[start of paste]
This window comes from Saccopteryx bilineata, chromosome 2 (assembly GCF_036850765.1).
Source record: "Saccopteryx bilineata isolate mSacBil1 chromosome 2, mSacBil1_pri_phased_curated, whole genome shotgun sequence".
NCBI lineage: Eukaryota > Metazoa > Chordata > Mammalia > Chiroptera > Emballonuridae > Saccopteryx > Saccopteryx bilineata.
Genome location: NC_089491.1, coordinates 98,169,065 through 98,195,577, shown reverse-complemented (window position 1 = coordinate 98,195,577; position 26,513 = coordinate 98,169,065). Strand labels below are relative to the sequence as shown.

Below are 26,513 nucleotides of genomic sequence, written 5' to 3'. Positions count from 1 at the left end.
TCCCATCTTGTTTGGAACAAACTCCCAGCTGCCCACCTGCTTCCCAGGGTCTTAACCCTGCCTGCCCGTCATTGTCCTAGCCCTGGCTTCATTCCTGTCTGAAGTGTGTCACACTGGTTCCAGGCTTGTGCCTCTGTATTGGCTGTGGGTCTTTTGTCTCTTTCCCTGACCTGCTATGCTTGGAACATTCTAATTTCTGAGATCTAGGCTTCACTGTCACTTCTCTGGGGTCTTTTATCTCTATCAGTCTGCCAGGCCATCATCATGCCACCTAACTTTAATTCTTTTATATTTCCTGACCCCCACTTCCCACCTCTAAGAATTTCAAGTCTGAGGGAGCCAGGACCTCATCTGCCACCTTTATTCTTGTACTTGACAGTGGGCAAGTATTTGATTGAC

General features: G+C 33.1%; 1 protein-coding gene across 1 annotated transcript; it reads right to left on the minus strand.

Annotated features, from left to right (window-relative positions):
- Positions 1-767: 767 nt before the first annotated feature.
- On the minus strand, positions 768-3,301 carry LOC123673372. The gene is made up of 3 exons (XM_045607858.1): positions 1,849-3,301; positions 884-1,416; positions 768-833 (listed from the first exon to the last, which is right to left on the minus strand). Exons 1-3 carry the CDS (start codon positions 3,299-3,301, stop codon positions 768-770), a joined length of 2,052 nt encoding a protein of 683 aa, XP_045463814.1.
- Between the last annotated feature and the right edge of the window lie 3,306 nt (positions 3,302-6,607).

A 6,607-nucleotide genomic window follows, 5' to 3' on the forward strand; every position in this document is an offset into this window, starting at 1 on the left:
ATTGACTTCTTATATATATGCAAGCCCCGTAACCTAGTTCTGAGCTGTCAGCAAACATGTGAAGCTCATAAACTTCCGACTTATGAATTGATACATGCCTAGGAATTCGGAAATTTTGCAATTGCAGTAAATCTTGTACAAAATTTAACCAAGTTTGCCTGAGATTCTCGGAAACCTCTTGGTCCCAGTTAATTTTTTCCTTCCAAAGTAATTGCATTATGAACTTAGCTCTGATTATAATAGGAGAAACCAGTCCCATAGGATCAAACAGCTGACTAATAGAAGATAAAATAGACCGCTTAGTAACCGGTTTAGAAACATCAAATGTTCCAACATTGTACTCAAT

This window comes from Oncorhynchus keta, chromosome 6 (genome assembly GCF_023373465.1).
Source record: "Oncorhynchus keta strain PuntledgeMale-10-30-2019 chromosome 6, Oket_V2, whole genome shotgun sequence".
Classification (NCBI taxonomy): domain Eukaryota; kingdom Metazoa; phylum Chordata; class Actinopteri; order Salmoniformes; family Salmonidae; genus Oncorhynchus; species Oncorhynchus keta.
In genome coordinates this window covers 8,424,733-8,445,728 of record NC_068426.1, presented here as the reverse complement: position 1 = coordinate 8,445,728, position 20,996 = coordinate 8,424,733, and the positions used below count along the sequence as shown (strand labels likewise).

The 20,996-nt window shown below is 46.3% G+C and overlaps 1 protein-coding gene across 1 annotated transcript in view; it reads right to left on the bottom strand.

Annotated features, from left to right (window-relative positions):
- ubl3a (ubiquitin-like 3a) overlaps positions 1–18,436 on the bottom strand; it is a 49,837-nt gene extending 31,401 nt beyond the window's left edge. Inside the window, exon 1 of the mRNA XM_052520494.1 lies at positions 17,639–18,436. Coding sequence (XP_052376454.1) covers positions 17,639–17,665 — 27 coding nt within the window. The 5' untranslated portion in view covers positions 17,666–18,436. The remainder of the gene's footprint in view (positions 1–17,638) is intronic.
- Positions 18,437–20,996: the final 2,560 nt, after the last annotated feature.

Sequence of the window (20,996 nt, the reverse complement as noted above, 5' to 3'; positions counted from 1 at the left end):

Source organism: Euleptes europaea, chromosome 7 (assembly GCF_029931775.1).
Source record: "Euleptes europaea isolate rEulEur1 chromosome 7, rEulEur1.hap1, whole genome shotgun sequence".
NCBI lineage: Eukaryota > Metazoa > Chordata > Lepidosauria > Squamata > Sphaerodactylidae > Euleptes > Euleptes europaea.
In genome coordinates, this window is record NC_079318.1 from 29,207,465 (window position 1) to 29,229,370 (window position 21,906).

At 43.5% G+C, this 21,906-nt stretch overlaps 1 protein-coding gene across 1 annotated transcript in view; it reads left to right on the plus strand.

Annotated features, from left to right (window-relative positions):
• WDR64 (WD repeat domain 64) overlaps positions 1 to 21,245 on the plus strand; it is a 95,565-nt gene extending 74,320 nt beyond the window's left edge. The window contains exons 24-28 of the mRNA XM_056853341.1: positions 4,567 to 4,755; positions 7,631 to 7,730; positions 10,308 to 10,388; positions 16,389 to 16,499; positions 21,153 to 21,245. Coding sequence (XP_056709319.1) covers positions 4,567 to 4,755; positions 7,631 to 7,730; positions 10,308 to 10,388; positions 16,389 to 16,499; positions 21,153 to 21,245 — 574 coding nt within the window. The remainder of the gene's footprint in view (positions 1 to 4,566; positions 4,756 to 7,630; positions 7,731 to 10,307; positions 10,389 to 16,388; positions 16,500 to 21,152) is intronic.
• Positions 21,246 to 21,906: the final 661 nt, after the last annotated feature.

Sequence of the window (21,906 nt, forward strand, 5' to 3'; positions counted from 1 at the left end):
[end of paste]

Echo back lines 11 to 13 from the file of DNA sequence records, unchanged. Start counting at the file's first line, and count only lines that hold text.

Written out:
- Between the last annotated feature and the right edge of the window lie 3,306 nt (positions 3,302-6,607).

A 6,607-nucleotide genomic window follows, 5' to 3' on the forward strand; every position in this document is an offset into this window, starting at 1 on the left:
ATTGACTTCTTATATATATGCAAGCCCCGTAACCTAGTTCTGAGCTGTCAGCAAACATGTGAAGCTCATAAACTTCCGACTTATGAATTGATACATGCCTAGGAATTCGGAAATTTTGCAATTGCAGTAAATCTTGTACAAAATTTAACCAAGTTTGCCTGAGATTCTCGGAAACCTCTTGGTCCCAGTTAATTTTTTCCTTCCAAAGTAATTGCATTATGAACTTAGCTCTGATTATAATAGGAGAAACCAGTCCCATAGGATCAAACAGCTGACTAATAGAAGATAAAATAGACCGCTTAGTAACCGGTTTAGAAACATCAAATGTTCCAACATTGTACTCAAT